Want to try your hand at carving, but not sure what type of wood you should use?
Well, in this post, you’ll learn why your woodcarving style will dictate the best wood for carving with. You’ll also discover exactly how tough Ash wood is (it might surprise you).
And keep reading to find out what type of woodcarving technique Ash wood may (or may not) be best suited for.
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What Is The Best Wood For Woodcarving?
The answer to this depends on your wood carving style.
Some carving styles use hand tools and require a light touch. So, these carving techniques require quite low density soft pliable woods.
On the other hand, there are some carving styles that need a heavier hand — and in some cases even require power tools. So tougher wood types are more suited for these styles.
OK…So What Types Of Wood Are Best For Different Carving Techniques?
Well, when it comes to light touch carving that uses hand tools, you should use pliable woods.
So for whittling, Basswood and White Pine are good choices, because these two timbers don’t require a lot of force to cut. And, these timber types also hold designs rather well too.
For styles that require a bit more force, such as Chip Carving, lumber such as Black Walnut and Cherry, are ideal.
When it comes to intense carving styles — of the kind that require power tools — you need very tough timber. So, for styles like Chainsaw Carving, you need to use a tough timber like European Oak (a.k.a White Oak).
What About Ash Wood? What Type Of Carving Style Is Ash Wood Suited For?
One of the first things you need to know about a woods suitability for a carving style, is its toughness.
Very soft woods are great for delicate precise cut carving. While heavy hard timbers are not.
And, one of the ways that we measure the hardness of a particular wood, is by checking its Janka rating.
That Janka rating measures how much force it takes to make a dent in a piece of wood. The higher the Janka rating, the more force it takes. And the more force it takes, then the harder the timber.
Now, when it comes to power tool carving styles such as Chainsaw Carving, White Oak is a great choice wood for that particular style.
White Oak has a Janka rating of 1290 lbf. That means it will take 1290 pounds of force to make a dent in this tough durable lumber.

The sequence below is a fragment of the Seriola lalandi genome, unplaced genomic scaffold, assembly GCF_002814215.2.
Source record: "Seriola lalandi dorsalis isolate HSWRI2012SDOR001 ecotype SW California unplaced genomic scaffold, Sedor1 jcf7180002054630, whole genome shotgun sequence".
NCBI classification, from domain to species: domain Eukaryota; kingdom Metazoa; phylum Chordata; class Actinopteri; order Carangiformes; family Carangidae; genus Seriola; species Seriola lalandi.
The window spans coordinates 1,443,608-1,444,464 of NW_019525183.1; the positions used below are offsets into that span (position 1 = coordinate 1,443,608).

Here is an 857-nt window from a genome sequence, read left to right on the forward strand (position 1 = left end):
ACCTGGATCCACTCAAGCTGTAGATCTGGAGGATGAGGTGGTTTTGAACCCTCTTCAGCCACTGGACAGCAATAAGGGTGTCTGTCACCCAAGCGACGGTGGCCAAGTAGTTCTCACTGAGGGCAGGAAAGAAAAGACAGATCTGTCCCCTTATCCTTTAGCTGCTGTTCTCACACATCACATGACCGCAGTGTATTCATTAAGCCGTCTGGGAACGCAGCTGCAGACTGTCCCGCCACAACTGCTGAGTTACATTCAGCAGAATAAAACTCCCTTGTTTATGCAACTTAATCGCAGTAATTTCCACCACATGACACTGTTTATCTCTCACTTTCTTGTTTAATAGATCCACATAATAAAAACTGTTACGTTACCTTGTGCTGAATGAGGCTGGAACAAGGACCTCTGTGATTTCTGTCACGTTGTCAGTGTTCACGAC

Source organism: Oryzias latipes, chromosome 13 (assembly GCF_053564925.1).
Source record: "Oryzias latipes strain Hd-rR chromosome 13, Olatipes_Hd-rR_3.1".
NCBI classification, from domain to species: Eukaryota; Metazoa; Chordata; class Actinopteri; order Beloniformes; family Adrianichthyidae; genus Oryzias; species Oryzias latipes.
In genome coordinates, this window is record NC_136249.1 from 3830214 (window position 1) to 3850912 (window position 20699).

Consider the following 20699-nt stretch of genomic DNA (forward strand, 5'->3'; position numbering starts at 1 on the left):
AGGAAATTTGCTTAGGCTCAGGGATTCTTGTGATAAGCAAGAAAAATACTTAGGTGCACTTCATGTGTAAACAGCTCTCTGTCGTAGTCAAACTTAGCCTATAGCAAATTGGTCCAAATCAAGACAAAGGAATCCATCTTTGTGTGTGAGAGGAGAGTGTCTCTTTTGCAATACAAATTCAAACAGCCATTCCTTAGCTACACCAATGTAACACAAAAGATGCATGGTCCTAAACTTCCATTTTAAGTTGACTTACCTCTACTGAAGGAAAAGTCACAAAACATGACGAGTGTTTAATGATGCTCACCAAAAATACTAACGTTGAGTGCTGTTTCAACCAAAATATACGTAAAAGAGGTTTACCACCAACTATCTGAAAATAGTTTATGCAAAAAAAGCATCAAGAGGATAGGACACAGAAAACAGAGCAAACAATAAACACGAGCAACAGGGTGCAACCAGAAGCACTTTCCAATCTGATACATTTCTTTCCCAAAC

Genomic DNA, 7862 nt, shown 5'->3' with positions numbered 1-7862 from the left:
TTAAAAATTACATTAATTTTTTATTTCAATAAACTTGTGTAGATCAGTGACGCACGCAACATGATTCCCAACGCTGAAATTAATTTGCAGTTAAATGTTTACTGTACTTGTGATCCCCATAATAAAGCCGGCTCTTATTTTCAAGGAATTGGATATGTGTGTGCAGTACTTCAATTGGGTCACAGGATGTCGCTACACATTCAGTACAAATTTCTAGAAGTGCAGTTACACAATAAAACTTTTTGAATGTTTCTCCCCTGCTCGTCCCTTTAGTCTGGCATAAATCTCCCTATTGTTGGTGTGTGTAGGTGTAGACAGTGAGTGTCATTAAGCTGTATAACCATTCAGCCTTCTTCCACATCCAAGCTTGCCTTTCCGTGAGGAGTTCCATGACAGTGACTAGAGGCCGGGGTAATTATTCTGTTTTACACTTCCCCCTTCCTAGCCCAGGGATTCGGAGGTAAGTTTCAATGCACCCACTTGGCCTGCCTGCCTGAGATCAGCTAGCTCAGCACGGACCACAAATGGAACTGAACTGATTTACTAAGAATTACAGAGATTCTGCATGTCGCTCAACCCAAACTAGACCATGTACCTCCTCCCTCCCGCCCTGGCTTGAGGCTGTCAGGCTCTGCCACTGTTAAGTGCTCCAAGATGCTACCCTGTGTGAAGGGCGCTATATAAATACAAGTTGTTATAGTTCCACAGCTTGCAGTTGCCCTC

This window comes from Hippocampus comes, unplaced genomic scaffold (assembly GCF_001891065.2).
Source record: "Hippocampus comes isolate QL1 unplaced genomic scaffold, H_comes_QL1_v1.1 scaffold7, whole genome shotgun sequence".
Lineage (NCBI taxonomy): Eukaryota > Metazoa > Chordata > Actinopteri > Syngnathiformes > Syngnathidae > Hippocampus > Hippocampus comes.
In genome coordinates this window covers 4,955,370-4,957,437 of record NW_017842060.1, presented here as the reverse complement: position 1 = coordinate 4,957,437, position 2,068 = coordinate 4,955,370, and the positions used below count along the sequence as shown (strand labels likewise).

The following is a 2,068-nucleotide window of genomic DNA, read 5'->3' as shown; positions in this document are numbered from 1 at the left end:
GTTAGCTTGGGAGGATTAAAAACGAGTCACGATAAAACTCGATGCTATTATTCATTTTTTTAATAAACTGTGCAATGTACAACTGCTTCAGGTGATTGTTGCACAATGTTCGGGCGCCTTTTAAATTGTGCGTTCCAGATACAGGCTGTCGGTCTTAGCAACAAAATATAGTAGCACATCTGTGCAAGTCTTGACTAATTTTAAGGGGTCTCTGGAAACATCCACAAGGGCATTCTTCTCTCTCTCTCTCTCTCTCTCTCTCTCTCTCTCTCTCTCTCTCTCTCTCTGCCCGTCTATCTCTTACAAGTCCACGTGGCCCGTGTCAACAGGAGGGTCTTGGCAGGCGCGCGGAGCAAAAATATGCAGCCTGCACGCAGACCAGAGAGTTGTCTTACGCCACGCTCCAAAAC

When we look at Ash Woods Janka rating, it is even harder than White Oak. That’s because Ash woods Janka rating is 1320 lbf. So, Ash wood is a poor choice for lighter tough hand-tool wood carving styles, such as Whittling.
Related Post: Is Oak Wood A Good Choice For Chainsaw Carving?
But What About Using Ash Wood For Styles Like Woodturning or Chainsaw Carving?
Well, beyond woods toughness, another thing we need to check for is a wood types stability. You see, the more stable a wood is, then the less likely it is to warp or form wood checks.
If a wood is stable, then it’s less likely to expand/contract each time it absorbs moisture (or dries out).
Now, generally, we prevent warping and checking by sealing wood. So, a moisture-resistant wood finish is enough to stop the worst effects of warping.
However, when we carve wood, there is no wood finish protecting that timber. So, until you apply that final wood finishing coat, then wood checking can occur at the most inopportune moment.
And those unsightly checks and cracks can ruin an otherwise perfectly carved piece.
Related Post: Where Can I Buy Wood For Carving? (Solved!)
Why Does Wood Checking Matter When It Comes To Ash Wood?
Well, it matters because Ash wood is fairly prone to cracking and checking. This is particularly the case if you carve with green Ash wood.
Green wood is any wood that has been freshly cut from the tree. At this point, freshly cut lumber has a high amount of moisture in it. This is why green Ash wood is surprisingly pliable to carve into.
Nevertheless, as that moisture dries out, green wood can begin to contract and shrink. And this drying-out movement can cause splits and cracks to appear.
Does This Mean That Ash Wood Is No Good For Woodcarving?
If you want to practice certain carving cuts and techniques, Ash is as good a wood as any to use.
However, if you want Ash to hold intricate designs, then it’s propensity to crack is going to leave you disappointed.
To Wrap Up, Here Are The 3 Key Takeaways From This Post…
- 1). Ash wood is a tough timber, and it is even harder than White Oak.
- 2). However, it is not the most stable of wood types. And Ash wood has a tendency to crack and split as it dries out.
- 3). Green Ash wood can still be readily used to practice carving techniques and cuts.